On May 8, 2023 the New Jersey Department of Labor and Workforce Development (“NJDOL”) announced that it has created a web page to highlight key provisions and provide guidance for compliance with the recently enacted Temporary Workers’ Bill of Rights (the “Law”). As we previously discussed, the Law creates notification requirements for temporary help service firms when placing a temporary laborer at a worksite, prohibits retaliation against a temporary laborer for exercising his or her rights under the Law, and requires equal pay and benefits for temporary laborers performing the same or substantially similar job functions as employees of the third party contracting employer at each worksite. Although the bulk of the Law’s provisions do not take effect until August 5, 2023, the notification and prohibition on retaliation provisions are effective as of May 7, 2023.
The web page provides an overview of the Law and a set of Frequently Asked Questions (“FAQs”) covering the Law’s key provisions. The FAQs discuss which provisions went into effect on May 7 and summarizes those set to take place August 5, noting that additional guidance will be published in the coming months.
As of May 7, temporary help service firms are required to provide the temporary laborer with a Temporary Laborer Assignment Notification Form containing information such as the contact information of the temporary help service firm and the third party client, the wages offered, and the nature of the assignment. The temporary help service firm must provide at least 48 hours’ notice if there is a change in the schedule or location of a multi-day assignment. Additionally, a temporary help service firm is prohibited from sending a temporary laborer to a worksite where a strike or other labor dispute exists without informing the temporary laborer of the dispute and their right to refuse the assignment. As stated in the FAQs, this information must be available to the temporary laborers “in Spanish or in any other language that is generally understood in the locale of the temporary help service firm.” If the NJDOL determines a temporary help service firm has violated the notification provisions, it may assess administrative penalties of between $500 and $1,000 for each violation.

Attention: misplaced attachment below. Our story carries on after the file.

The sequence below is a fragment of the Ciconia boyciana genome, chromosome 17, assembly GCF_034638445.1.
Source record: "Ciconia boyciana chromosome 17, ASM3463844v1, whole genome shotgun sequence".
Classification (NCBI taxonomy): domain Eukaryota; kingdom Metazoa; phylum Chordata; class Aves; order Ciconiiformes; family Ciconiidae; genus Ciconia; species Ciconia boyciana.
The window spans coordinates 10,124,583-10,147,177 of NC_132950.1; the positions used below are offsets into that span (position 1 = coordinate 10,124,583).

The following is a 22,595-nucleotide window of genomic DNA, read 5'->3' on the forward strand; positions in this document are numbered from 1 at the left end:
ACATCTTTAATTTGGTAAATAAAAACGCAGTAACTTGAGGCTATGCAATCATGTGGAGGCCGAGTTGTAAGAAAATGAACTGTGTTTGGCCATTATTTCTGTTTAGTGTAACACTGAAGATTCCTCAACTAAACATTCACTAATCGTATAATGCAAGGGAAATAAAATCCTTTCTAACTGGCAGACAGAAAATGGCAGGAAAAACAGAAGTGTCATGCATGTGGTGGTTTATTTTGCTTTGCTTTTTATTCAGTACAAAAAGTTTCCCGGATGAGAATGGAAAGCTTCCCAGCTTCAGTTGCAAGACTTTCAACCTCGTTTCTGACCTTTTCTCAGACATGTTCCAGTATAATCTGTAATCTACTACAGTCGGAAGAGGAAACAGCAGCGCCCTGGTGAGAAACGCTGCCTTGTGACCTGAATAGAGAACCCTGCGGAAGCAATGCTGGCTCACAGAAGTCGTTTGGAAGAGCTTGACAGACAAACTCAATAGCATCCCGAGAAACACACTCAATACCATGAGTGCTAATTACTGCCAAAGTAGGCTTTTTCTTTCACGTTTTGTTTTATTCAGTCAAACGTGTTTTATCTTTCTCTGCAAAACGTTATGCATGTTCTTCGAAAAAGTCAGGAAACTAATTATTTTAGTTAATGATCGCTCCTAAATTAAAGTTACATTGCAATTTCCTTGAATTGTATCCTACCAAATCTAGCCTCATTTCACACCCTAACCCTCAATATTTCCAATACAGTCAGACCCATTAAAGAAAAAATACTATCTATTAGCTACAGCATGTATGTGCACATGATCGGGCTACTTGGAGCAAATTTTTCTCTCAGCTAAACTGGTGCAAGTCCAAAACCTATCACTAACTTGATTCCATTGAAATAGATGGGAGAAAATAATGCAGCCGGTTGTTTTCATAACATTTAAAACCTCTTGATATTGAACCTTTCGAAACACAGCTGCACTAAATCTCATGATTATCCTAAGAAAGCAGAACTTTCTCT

Also now in effect is the Law’s prohibition of retaliation. Temporary help service firms and third-party clients are prohibited from retaliating against a temporary laborer for exercising his or her rights under the Law, which can include filing a complaint, cooperating with an investigation, or informing others of their rights under the Law. Adverse action within 90 days of any of these activities creates a rebuttable presumption of retaliation. The NJDOL may assess a penalty up to $250 for a first violation and up to $500 for each subsequent violation of the retaliation provision.
Notably, the FAQs state that, as of May 7, the NJDOL “is only empowered to collect administrative penalties.” This is because Law’s provision creating a private right of action allowing a temporary laborer to file a suit in Superior Court does not go into effect until August 5, 2023. Once this provision takes effect, the temporary laborer will be able to seek money damages for certain violations, in addition to money damages and reinstatement in cases of unlawful retaliation.
Now that the Law’s notification and prohibition on retaliation provisions are effective, employers should ensure that the temporary help service firms they contract with are complying with these provisions. Furthermore, employers should regularly check the web page for additional guidance regarding the provisions set to take effect August 5, 2023 to ensure their practices and policies conform with the new requirements.
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